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On fatalistic long-term health behavior

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Author Info

  • Macé, Serge
  • Le Lec, Fabrice

Abstract

Many adults have an overly pessimistic view of old age because they fail to correctly predict their ability to hedonically adapt to old-age health related problems. A standard utility model where the marginal utility of health is higher at a lower level of health predicts that this overly pessimist view raises the incentive for healthy behavior. But this is at odds with empirical research that indicates that people with more negative aging stereotypes tend to adopt less healthy practices, transforming this negative view into a self-fulfilling prophecy. The aim of this note is to show that this fatalistic behavior can be explained through prospect theory by modelling this overly pessimistic view of old age as a failure to predict the change in the reference point due to hedonic adaptation. Given the diminishing sensitivity in the loss domain, people undervalue the future marginal value of health investment and may therefore underinvest in health as long as loss aversion is not too strong.

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Bibliographic Info

Article provided by Elsevier in its journal Journal of Economic Psychology.

Volume (Year): 32 (2011)
Issue (Month): 3 (June)
Pages: 434-439

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Handle: RePEc:eee:joepsy:v:32:y:2011:i:3:p:434-439

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Web page: http://www.elsevier.com/locate/joep

Related research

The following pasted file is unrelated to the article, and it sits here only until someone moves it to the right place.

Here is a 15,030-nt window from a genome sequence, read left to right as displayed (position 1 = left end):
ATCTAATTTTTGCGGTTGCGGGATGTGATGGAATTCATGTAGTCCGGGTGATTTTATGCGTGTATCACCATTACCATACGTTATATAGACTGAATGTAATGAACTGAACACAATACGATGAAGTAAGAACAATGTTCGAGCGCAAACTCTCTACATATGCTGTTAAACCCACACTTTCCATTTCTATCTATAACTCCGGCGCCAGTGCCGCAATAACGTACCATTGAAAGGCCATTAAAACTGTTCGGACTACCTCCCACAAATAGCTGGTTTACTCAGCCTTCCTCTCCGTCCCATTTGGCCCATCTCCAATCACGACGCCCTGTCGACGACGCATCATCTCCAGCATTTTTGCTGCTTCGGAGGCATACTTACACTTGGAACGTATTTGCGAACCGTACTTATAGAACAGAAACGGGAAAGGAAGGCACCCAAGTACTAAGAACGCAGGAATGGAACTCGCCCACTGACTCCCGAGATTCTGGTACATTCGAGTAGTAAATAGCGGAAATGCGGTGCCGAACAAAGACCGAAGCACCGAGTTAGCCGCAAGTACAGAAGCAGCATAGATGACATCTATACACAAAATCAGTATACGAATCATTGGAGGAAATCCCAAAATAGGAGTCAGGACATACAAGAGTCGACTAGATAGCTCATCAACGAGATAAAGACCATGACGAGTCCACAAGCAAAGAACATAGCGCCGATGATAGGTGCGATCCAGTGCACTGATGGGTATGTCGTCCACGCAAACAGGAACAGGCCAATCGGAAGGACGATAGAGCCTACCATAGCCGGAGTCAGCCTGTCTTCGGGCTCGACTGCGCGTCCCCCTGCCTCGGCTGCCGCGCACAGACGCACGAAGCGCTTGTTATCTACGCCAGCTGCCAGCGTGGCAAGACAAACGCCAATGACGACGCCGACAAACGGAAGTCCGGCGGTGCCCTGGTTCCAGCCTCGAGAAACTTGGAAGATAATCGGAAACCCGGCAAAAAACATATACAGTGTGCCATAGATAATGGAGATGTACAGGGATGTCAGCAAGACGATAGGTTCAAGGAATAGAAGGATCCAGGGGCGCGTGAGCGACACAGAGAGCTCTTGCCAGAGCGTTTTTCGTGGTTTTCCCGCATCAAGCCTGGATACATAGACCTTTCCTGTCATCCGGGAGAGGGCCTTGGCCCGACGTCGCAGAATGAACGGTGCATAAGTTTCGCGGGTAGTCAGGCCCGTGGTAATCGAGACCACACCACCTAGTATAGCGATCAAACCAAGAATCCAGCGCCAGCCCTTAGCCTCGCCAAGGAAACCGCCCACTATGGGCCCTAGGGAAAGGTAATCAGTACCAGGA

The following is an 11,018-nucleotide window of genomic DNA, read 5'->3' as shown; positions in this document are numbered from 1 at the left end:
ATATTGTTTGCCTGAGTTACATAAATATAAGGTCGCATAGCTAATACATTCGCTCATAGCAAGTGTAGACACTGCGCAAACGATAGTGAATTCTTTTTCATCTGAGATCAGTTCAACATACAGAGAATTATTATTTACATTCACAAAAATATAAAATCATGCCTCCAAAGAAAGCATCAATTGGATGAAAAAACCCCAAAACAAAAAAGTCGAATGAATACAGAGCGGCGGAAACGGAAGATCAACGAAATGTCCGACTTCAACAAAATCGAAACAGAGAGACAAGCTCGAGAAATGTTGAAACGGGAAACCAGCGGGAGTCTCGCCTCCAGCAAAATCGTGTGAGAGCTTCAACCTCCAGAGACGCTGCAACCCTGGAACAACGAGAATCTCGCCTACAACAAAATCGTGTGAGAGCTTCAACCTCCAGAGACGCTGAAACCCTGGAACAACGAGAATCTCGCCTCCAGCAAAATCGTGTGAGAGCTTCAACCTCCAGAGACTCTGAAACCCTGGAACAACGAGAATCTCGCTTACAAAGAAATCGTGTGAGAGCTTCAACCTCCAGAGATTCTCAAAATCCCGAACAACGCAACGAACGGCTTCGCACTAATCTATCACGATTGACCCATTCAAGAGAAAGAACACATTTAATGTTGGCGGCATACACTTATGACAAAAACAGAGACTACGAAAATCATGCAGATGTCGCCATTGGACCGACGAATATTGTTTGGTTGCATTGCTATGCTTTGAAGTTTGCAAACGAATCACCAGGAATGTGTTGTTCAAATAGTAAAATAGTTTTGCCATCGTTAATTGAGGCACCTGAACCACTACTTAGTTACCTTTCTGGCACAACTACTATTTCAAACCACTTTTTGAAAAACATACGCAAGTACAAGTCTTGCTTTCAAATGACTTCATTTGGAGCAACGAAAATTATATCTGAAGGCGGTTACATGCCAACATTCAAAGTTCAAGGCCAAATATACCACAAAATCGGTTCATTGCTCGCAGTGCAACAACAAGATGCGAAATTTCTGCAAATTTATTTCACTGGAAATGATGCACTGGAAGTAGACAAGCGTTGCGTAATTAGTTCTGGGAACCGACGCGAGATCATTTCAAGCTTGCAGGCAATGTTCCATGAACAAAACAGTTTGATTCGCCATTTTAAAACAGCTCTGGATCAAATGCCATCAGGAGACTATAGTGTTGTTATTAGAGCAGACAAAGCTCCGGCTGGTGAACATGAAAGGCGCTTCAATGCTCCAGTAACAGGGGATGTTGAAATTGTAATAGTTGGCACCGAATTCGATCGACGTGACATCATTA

Keywords: Hedonic adaptation Health Aging Prospect theory;

References

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  1. Thaler, Richard, 1980. "Toward a positive theory of consumer choice," Journal of Economic Behavior & Organization, Elsevier, vol. 1(1), pages 39-60, March.
  2. Richard H. Thaler, 2008. "Mental Accounting and Consumer Choice," Marketing Science, INFORMS, vol. 27(1), pages 15-25, 01-02.
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  4. Blanchflower, David G. & Oswald, Andrew J., 2007. "Is Well-Being U-Shaped over the Life Cycle?," IZA Discussion Papers 3075, Institute for the Study of Labor (IZA).
  5. Wu, Stephen, 2001. "Adapting to heart conditions: a test of the hedonic treadmill," Journal of Health Economics, Elsevier, vol. 20(4), pages 495-507, July.
  6. Albrecht, Gary L. & Devlieger, Patrick J., 1999. "The disability paradox: high quality of life against all odds," Social Science & Medicine, Elsevier, vol. 48(8), pages 977-988, April.
  7. Heather P. Lacey & Angela Fagerlin & George Loewenstein & Dylan M. Smith & Jason Riis & Peter A. Ubel, 2006. "It must be awful for them: Healthy people overlook disease variability in quality of life judgments," Judgment and Decision Making, Society for Judgment and Decision Making, vol. 1, pages 146-152, November.
  8. Heather Lacey & Dylan Smith & Peter Ubel, 2006. "Hope I Die before I Get Old: Mispredicting Happiness Across the Adult Lifespan," Journal of Happiness Studies, Springer, vol. 7(2), pages 167-182, 06.
  9. Oswald, Andrew J. & Powdthavee, Nattavudh, 2008. "Does happiness adapt? A longitudinal study of disability with implications for economists and judges," Journal of Public Economics, Elsevier, vol. 92(5-6), pages 1061-1077, June.
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Cited by:
  1. Octave Jokung & Serge Macé, 2013. "Long-term health investment when people underestimate their adaptation to old age-related health problems," The European Journal of Health Economics, Springer, vol. 14(6), pages 1003-1013, December.

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